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I am currently developing a small websocket server in C# to handle connections from browsers.

I mostly used the code from Mozilla and Microsoft (respectively here and there). Unfortunately, when I try to connect to my basic server from a browser (the script was taken from websocket.org), the GET request appears to be fragmented...

I would like to understand why the GET request is divided into two parts. Let me show you my code and the output I get from it.


while ((i = stream.Read(bytes, 0, bytes.Length)) != 0)
        data = Encoding.UTF8.GetString(bytes,0,i);
        Console.WriteLine("Received: {0}", data);


Received: GET / HTTP/1.1
User-Agent: Mozilla/5.0 (Windows NT 6.3; WOW64; rv:30.0) Gecko/20100101 Firefox/30.0
Accept: text/html,application/xhtml+xml,application/xml;q=0.9,*/*;q=0.8
Accept-Language: en-US,en;q=0.5
Accept-Encoding: gzip, deflate

Sec-WebSocket-Version: 13
Origin: null
Sec-WebSocket-Key: 2QYy54zGPPKAkNyPgFjkbw==
Connection: keep-alive, Upgrade
Pragma: no-cache
Cache-Control: no-cache
Upgrade: websocket

I also tried on Chrome to see how different it would be and by running the same code and the same script in the browser I get the following output:

Received: GET / HTTP/1.1
Upgrade: websocket
Connection: Upgrade
Origin: null
Pragma: no-cache
Cache-Control: no-cache
Sec-WebSocket-Key: mp5oLqe/YaQAxRksoVZWKg==
Sec-WebSocket-Version: 13
Sec-WebSocket-Extensions: permessage-deflate; client_
Received: max_window_bits, x-webkit-deflate-frame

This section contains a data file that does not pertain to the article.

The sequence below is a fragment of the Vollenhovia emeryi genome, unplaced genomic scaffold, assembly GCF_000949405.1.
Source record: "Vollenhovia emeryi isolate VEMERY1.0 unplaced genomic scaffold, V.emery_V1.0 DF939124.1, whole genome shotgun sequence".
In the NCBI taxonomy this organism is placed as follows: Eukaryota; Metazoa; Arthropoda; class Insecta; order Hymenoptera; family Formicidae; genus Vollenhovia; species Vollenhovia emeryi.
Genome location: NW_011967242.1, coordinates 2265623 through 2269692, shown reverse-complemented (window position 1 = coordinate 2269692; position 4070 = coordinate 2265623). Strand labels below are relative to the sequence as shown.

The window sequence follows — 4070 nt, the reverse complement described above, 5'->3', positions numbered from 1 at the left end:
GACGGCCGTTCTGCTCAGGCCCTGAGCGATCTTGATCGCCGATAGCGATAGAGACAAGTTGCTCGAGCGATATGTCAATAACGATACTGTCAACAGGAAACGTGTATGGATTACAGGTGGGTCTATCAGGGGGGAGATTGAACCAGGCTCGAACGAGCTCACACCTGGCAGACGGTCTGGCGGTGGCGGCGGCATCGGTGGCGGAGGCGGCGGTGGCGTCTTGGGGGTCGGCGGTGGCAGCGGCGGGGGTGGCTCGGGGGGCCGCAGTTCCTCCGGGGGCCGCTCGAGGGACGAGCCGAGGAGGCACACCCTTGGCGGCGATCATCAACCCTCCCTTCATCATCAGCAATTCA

User-Agent: Mozilla/5.0 (Windows NT 6.3; WOW64) AppleWebKit/537.36 (KHTML, like Gecko) Chrome/35.0.1916.153 Safari/537.36

I see nothing wrong in the output with Chrome, so I don't really understand why the request is divided when using firefox... I could merge the two parts of the request together, but if I understood the RFC6455 properly, any bad request should be dropped by the server.

Any suggestion?

Thank you very much.

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I also wrote a WebSocket server in C#, the source code may be relevant to you: vtortola.github.io/WebSocketListener –  vtortola Jun 19 '14 at 15:17

1 Answer 1

up vote 0 down vote accepted

That is totally fine. Maybe Firefox is sending the information in a way (slower) you have to read twice the network buffer but this is OK. It seems it is sending the common information that never change first, and after the information about the websocket (that has to be generated each time) last, probably to reduce the "time for the first byte".

Regarding to the HTTP protocol, the header ends when there is an empty line, so as long you do not get one and the network buffer contains information (readed!=0), you can continue reading the header.

Usually, you are going to find this situation often when doing network programming. You have to continue reading until the network stream says readed=0.

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